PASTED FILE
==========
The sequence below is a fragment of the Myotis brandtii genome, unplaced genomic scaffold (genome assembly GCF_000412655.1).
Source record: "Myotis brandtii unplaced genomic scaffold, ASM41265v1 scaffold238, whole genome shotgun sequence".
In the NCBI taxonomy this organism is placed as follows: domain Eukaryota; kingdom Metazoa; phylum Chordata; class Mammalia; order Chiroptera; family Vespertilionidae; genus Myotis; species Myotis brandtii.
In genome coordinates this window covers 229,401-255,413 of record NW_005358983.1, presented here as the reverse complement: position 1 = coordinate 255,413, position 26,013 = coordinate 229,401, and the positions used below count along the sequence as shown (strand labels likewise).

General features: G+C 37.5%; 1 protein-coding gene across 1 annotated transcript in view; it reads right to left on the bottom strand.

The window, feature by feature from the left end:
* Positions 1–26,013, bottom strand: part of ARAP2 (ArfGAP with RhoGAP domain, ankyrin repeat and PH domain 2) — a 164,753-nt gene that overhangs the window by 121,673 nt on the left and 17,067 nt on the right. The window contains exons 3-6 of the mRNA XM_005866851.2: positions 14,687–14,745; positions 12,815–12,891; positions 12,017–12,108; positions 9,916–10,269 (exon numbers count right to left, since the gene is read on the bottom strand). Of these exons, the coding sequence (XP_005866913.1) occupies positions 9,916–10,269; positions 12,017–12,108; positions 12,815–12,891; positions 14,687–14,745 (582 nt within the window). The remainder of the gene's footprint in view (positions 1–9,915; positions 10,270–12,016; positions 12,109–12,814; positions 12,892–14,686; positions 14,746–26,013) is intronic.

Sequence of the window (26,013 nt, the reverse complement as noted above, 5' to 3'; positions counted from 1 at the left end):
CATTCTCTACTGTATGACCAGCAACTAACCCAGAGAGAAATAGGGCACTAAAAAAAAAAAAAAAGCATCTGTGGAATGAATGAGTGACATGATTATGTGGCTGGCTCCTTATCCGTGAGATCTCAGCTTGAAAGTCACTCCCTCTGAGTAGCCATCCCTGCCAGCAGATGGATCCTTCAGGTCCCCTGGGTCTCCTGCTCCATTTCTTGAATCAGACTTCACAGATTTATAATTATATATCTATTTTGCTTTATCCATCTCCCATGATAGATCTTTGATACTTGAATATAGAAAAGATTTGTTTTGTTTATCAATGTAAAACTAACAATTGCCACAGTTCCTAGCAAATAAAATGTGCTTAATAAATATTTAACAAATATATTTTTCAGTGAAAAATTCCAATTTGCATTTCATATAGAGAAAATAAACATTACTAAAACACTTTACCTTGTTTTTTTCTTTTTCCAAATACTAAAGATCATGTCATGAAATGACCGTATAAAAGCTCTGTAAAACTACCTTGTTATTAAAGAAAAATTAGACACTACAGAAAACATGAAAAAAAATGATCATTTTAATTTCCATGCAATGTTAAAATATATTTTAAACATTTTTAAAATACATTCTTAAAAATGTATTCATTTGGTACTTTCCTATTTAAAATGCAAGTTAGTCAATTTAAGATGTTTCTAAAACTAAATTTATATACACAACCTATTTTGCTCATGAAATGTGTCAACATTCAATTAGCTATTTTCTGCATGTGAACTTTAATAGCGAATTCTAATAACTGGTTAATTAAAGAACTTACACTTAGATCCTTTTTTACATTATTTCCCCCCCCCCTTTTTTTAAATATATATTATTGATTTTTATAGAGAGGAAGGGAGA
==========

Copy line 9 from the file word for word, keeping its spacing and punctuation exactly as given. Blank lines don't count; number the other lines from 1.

CATTCTCTACTGTATGACCAGCAACTAACCCAGAGAGAAATAGGGCACTAAAAAAAAAAAAAAAGCATCTGTGGAATGAATGAGTGACATGATTATGTGGCTGGCTCCTTATCCGTGAGATCTCAGCTTGAAAGTCACTCCCTCTGAGTAGCCATCCCTGCCAGCAGATGGATCCTTCAGGTCCCCTGGGTCTCCTGCTCCATTTCTTGAATCAGACTTCACAGATTTATAATTATATATCTATTTTGCTTTATCCATCTCCCATGATAGATCTTTGATACTTGAATATAGAAAAGATTTGTTTTGTTTATCAATGTAAAACTAACAATTGCCACAGTTCCTAGCAAATAAAATGTGCTTAATAAATATTTAACAAATATATTTTTCAGTGAAAAATTCCAATTTGCATTTCATATAGAGAAAATAAACATTACTAAAACACTTTACCTTGTTTTTTTCTTTTTCCAAATACTAAAGATCATGTCATGAAATGACCGTATAAAAGCTCTGTAAAACTACCTTGTTATTAAAGAAAAATTAGACACTACAGAAAACATGAAAAAAAATGATCATTTTAATTTCCATGCAATGTTAAAATATATTTTAAACATTTTTAAAATACATTCTTAAAAATGTATTCATTTGGTACTTTCCTATTTAAAATGCAAGTTAGTCAATTTAAGATGTTTCTAAAACTAAATTTATATACACAACCTATTTTGCTCATGAAATGTGTCAACATTCAATTAGCTATTTTCTGCATGTGAACTTTAATAGCGAATTCTAATAACTGGTTAATTAAAGAACTTACACTTAGATCCTTTTTTACATTATTTCCCCCCCCCCTTTTTTTAAATATATATTATTGATTTTTATAGAGAGGAAGGGAGA